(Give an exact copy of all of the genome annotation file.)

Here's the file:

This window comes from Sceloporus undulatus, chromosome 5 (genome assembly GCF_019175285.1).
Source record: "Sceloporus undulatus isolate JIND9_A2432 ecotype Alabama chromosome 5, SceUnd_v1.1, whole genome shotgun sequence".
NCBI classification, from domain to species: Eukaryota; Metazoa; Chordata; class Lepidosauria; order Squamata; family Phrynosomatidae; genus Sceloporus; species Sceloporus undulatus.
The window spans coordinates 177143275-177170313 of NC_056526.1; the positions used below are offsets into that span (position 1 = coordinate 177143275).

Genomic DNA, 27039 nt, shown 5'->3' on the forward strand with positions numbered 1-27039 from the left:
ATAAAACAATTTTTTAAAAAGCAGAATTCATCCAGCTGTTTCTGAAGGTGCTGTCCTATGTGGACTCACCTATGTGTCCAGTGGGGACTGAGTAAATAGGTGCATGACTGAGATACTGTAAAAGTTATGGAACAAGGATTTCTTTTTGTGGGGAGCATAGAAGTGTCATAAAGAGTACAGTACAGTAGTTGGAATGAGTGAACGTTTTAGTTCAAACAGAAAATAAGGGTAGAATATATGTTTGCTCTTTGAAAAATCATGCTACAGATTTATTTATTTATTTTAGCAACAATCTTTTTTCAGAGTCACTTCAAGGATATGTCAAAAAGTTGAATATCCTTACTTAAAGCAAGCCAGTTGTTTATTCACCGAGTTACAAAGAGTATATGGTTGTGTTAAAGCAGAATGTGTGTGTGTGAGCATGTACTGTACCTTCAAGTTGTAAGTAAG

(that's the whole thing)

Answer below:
This window comes from Sceloporus undulatus, chromosome 5 (genome assembly GCF_019175285.1).
Source record: "Sceloporus undulatus isolate JIND9_A2432 ecotype Alabama chromosome 5, SceUnd_v1.1, whole genome shotgun sequence".
NCBI classification, from domain to species: Eukaryota; Metazoa; Chordata; class Lepidosauria; order Squamata; family Phrynosomatidae; genus Sceloporus; species Sceloporus undulatus.
The window spans coordinates 177143275-177170313 of NC_056526.1; the positions used below are offsets into that span (position 1 = coordinate 177143275).

Genomic DNA, 27039 nt, shown 5'->3' on the forward strand with positions numbered 1-27039 from the left:
ATAAAACAATTTTTTAAAAAGCAGAATTCATCCAGCTGTTTCTGAAGGTGCTGTCCTATGTGGACTCACCTATGTGTCCAGTGGGGACTGAGTAAATAGGTGCATGACTGAGATACTGTAAAAGTTATGGAACAAGGATTTCTTTTTGTGGGGAGCATAGAAGTGTCATAAAGAGTACAGTACAGTAGTTGGAATGAGTGAACGTTTTAGTTCAAACAGAAAATAAGGGTAGAATATATGTTTGCTCTTTGAAAAATCATGCTACAGATTTATTTATTTATTTTAGCAACAATCTTTTTTCAGAGTCACTTCAAGGATATGTCAAAAAGTTGAATATCCTTACTTAAAGCAAGCCAGTTGTTTATTCACCGAGTTACAAAGAGTATATGGTTGTGTTAAAGCAGAATGTGTGTGTGTGAGCATGTACTGTACCTTCAAGTTGTAAGTAAG